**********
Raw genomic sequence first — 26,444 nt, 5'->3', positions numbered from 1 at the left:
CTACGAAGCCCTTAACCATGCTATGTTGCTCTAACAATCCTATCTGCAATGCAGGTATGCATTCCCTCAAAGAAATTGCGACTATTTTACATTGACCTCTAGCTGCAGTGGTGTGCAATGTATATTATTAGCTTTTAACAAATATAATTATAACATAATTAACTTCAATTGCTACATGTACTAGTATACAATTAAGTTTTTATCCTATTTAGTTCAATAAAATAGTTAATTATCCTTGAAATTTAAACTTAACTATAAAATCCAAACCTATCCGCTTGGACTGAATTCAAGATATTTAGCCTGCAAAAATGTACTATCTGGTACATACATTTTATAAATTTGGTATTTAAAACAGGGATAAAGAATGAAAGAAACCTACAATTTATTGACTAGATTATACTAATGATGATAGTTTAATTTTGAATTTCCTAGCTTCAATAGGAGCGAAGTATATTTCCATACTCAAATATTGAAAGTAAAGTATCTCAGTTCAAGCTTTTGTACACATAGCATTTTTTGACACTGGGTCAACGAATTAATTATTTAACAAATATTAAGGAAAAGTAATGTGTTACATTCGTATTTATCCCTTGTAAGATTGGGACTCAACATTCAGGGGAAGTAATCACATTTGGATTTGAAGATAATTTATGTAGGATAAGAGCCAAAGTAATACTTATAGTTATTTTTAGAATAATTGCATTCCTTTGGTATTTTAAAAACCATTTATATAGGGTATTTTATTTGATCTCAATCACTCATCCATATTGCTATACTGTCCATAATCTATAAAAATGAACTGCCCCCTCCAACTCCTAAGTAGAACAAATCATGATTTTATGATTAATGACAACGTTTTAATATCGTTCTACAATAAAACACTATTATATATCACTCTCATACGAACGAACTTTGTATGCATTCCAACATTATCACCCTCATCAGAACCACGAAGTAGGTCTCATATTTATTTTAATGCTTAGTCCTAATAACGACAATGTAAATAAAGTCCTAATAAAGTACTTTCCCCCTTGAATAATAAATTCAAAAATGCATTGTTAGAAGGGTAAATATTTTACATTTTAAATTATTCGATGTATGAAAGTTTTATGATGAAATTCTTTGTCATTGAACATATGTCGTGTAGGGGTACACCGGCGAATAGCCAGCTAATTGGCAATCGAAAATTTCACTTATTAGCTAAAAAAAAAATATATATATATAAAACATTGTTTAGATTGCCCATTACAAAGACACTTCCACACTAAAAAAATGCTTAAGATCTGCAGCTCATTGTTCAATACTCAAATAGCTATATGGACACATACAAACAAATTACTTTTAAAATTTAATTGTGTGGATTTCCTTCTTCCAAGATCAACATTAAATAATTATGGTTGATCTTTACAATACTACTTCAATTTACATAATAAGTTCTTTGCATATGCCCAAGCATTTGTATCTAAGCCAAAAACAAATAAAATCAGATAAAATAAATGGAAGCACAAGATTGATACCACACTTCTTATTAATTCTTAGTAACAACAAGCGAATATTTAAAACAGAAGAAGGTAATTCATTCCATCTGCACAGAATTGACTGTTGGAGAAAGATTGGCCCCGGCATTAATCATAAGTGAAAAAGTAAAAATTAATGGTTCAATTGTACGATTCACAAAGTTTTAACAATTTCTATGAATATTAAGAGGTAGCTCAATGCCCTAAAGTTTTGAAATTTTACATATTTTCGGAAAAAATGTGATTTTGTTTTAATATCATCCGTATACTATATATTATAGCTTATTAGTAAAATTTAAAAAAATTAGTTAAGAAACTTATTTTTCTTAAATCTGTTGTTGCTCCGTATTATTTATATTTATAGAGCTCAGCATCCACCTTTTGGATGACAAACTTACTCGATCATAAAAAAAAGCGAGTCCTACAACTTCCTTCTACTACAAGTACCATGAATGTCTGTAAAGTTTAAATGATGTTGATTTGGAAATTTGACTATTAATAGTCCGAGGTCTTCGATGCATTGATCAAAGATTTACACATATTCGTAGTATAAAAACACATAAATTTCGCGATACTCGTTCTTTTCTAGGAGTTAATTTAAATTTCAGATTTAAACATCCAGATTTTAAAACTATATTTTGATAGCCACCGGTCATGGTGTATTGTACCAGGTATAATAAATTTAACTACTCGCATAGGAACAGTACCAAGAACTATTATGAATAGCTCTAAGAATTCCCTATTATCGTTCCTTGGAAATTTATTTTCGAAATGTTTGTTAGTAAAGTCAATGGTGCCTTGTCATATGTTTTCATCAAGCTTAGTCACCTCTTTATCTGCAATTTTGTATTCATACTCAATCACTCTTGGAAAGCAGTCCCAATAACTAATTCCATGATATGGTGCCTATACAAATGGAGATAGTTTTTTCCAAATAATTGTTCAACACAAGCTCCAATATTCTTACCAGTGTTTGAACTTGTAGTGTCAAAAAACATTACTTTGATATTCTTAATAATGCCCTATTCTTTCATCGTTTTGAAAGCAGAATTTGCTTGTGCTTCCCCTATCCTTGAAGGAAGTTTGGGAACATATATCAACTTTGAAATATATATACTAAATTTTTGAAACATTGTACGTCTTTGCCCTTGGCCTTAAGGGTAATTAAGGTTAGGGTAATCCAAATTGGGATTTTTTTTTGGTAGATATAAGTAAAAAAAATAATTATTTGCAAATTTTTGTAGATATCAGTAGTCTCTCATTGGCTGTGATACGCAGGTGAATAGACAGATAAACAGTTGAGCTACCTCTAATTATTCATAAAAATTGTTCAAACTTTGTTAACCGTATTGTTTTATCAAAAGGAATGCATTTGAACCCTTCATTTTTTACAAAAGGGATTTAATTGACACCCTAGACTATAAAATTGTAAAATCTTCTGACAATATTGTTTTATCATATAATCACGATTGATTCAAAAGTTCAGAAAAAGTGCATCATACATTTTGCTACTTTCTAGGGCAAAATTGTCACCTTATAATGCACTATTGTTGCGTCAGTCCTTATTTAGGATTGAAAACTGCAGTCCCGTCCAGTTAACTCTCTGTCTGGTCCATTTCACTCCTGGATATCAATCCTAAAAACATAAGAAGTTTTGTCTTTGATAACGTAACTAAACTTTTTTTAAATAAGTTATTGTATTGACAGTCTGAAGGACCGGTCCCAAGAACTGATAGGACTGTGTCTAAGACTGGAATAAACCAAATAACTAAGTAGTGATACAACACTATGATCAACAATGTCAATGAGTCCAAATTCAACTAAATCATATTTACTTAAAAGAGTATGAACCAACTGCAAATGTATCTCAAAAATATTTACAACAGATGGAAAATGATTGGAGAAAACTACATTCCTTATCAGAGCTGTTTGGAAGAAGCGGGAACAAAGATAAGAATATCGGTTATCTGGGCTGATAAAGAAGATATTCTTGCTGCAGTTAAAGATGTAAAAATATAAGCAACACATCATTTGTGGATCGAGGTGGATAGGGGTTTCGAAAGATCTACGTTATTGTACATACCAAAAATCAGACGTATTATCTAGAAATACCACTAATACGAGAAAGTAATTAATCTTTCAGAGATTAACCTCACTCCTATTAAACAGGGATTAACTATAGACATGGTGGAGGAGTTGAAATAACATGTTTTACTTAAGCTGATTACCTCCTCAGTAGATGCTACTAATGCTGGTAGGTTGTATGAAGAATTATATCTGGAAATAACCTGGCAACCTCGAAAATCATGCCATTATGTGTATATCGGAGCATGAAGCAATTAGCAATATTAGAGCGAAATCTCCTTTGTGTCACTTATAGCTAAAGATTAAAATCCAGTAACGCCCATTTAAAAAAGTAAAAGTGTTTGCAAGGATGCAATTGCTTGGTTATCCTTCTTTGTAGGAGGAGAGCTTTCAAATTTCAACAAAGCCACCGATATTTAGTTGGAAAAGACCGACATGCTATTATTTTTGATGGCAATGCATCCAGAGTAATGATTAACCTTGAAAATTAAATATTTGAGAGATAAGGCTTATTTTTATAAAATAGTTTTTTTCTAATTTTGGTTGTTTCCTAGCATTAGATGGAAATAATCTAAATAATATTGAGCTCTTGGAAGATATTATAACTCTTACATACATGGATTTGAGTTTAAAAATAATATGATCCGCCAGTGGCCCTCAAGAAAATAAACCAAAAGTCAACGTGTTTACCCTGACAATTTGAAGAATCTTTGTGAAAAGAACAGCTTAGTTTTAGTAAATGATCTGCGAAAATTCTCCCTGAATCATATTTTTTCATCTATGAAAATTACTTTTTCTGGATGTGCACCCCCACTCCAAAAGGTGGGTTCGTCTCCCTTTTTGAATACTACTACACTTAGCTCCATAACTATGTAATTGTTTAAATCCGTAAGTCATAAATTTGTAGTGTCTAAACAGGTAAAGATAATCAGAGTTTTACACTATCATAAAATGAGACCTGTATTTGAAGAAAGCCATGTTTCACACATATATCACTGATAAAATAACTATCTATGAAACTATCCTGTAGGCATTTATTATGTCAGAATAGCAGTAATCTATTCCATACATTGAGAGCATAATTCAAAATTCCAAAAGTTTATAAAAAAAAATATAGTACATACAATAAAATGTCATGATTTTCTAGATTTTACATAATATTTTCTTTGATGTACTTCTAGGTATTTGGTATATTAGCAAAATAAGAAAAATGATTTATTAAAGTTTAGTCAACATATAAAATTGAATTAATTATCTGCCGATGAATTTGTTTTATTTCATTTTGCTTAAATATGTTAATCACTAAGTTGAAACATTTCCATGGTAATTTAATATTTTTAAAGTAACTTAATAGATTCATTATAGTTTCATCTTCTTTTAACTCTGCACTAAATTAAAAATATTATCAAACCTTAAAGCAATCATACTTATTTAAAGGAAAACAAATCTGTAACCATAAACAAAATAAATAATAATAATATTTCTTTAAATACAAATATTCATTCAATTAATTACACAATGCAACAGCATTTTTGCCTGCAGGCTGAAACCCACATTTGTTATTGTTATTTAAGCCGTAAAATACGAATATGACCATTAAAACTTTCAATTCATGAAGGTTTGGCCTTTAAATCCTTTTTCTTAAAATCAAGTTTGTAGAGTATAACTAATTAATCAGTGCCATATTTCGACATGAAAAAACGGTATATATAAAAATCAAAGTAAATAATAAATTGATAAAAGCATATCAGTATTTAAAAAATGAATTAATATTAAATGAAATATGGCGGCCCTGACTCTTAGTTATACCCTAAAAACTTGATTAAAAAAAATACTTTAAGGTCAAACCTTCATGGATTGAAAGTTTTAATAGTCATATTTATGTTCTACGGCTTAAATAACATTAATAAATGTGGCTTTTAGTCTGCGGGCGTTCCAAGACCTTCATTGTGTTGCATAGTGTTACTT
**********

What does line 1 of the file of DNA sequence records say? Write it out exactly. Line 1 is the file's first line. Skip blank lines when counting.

Raw genomic sequence first — 26,444 nt, 5'->3', positions numbered from 1 at the left: